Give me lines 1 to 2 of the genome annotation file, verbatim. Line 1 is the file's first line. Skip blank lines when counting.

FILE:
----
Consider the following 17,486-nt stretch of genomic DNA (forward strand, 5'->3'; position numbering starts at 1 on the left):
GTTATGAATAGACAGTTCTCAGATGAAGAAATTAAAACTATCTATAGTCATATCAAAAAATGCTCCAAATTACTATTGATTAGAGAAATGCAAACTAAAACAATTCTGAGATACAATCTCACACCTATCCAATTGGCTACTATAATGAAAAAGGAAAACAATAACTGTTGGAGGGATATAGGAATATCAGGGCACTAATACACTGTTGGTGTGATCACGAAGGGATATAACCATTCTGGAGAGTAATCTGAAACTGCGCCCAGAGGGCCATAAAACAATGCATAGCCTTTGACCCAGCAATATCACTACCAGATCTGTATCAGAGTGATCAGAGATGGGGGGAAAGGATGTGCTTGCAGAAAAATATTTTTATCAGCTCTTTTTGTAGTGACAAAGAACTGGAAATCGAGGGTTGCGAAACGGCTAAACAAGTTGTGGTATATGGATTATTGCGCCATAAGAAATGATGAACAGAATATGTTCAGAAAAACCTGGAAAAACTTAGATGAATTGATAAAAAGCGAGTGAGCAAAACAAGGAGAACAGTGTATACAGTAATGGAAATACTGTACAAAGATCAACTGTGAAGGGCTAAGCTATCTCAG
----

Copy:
Consider the following 17,486-nt stretch of genomic DNA (forward strand, 5'->3'; position numbering starts at 1 on the left):
GTTATGAATAGACAGTTCTCAGATGAAGAAATTAAAACTATCTATAGTCATATCAAAAAATGCTCCAAATTACTATTGATTAGAGAAATGCAAACTAAAACAATTCTGAGATACAATCTCACACCTATCCAATTGGCTACTATAATGAAAAAGGAAAACAATAACTGTTGGAGGGATATAGGAATATCAGGGCACTAATACACTGTTGGTGTGATCACGAAGGGATATAACCATTCTGGAGAGTAATCTGAAACTGCGCCCAGAGGGCCATAAAACAATGCATAGCCTTTGACCCAGCAATATCACTACCAGATCTGTATCAGAGTGATCAGAGATGGGGGGAAAGGATGTGCTTGCAGAAAAATATTTTTATCAGCTCTTTTTGTAGTGACAAAGAACTGGAAATCGAGGGTTGCGAAACGGCTAAACAAGTTGTGGTATATGGATTATTGCGCCATAAGAAATGATGAACAGAATATGTTCAGAAAAACCTGGAAAAACTTAGATGAATTGATAAAAAGCGAGTGAGCAAAACAAGGAGAACAGTGTATACAGTAATGGAAATACTGTACAAAGATCAACTGTGAAGGGCTAAGCTATCTCAG